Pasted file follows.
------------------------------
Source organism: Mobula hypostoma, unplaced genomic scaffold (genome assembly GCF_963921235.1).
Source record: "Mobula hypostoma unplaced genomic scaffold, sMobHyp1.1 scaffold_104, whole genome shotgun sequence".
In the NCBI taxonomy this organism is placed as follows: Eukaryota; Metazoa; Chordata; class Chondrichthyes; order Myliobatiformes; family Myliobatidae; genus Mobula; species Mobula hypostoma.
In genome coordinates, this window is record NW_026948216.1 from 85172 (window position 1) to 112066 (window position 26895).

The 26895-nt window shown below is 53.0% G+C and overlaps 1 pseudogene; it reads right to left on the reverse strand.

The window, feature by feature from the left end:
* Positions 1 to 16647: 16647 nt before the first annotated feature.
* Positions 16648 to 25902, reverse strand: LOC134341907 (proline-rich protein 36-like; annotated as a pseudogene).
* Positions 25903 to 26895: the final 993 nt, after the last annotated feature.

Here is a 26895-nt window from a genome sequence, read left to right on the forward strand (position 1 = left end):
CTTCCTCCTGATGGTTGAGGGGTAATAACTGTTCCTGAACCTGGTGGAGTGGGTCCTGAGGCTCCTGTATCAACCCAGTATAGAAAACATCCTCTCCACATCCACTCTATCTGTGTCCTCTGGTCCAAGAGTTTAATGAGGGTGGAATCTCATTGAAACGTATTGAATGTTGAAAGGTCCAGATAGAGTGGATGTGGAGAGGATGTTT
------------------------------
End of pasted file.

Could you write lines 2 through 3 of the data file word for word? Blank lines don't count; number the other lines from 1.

Source record: "Mobula hypostoma unplaced genomic scaffold, sMobHyp1.1 scaffold_104, whole genome shotgun sequence".
In the NCBI taxonomy this organism is placed as follows: Eukaryota; Metazoa; Chordata; class Chondrichthyes; order Myliobatiformes; family Myliobatidae; genus Mobula; species Mobula hypostoma.